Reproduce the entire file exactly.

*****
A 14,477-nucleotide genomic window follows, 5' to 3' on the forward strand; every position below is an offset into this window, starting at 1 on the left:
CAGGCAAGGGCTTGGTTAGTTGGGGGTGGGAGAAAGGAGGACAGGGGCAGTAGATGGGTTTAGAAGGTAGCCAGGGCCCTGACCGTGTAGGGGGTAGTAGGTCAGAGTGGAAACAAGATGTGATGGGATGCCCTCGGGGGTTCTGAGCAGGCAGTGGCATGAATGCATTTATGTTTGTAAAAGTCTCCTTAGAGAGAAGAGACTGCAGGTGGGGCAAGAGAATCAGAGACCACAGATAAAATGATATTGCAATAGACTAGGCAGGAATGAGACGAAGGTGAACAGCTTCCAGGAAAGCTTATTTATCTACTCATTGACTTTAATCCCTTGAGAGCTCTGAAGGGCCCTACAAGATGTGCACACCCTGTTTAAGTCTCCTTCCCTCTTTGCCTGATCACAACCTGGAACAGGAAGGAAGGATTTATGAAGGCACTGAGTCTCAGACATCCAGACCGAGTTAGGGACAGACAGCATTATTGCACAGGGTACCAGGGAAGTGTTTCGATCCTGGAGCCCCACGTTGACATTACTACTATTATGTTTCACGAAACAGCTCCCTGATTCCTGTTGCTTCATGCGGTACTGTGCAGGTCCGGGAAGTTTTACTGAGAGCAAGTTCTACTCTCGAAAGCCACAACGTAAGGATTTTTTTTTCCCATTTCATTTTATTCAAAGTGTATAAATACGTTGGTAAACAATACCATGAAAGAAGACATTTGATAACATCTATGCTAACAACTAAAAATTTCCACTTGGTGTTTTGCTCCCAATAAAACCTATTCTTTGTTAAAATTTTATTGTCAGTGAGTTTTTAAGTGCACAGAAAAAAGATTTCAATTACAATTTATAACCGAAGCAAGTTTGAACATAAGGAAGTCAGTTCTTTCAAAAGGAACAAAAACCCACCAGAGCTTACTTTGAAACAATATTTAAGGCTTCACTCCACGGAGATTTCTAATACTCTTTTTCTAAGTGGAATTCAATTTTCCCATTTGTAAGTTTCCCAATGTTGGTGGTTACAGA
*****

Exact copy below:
A 14,477-nucleotide genomic window follows, 5' to 3' on the forward strand; every position below is an offset into this window, starting at 1 on the left:
CAGGCAAGGGCTTGGTTAGTTGGGGGTGGGAGAAAGGAGGACAGGGGCAGTAGATGGGTTTAGAAGGTAGCCAGGGCCCTGACCGTGTAGGGGGTAGTAGGTCAGAGTGGAAACAAGATGTGATGGGATGCCCTCGGGGGTTCTGAGCAGGCAGTGGCATGAATGCATTTATGTTTGTAAAAGTCTCCTTAGAGAGAAGAGACTGCAGGTGGGGCAAGAGAATCAGAGACCACAGATAAAATGATATTGCAATAGACTAGGCAGGAATGAGACGAAGGTGAACAGCTTCCAGGAAAGCTTATTTATCTACTCATTGACTTTAATCCCTTGAGAGCTCTGAAGGGCCCTACAAGATGTGCACACCCTGTTTAAGTCTCCTTCCCTCTTTGCCTGATCACAACCTGGAACAGGAAGGAAGGATTTATGAAGGCACTGAGTCTCAGACATCCAGACCGAGTTAGGGACAGACAGCATTATTGCACAGGGTACCAGGGAAGTGTTTCGATCCTGGAGCCCCACGTTGACATTACTACTATTATGTTTCACGAAACAGCTCCCTGATTCCTGTTGCTTCATGCGGTACTGTGCAGGTCCGGGAAGTTTTACTGAGAGCAAGTTCTACTCTCGAAAGCCACAACGTAAGGATTTTTTTTTCCCATTTCATTTTATTCAAAGTGTATAAATACGTTGGTAAACAATACCATGAAAGAAGACATTTGATAACATCTATGCTAACAACTAAAAATTTCCACTTGGTGTTTTGCTCCCAATAAAACCTATTCTTTGTTAAAATTTTATTGTCAGTGAGTTTTTAAGTGCACAGAAAAAAGATTTCAATTACAATTTATAACCGAAGCAAGTTTGAACATAAGGAAGTCAGTTCTTTCAAAAGGAACAAAAACCCACCAGAGCTTACTTTGAAACAATATTTAAGGCTTCACTCCACGGAGATTTCTAATACTCTTTTTCTAAGTGGAATTCAATTTTCCCATTTGTAAGTTTCCCAATGTTGGTGGTTACAGA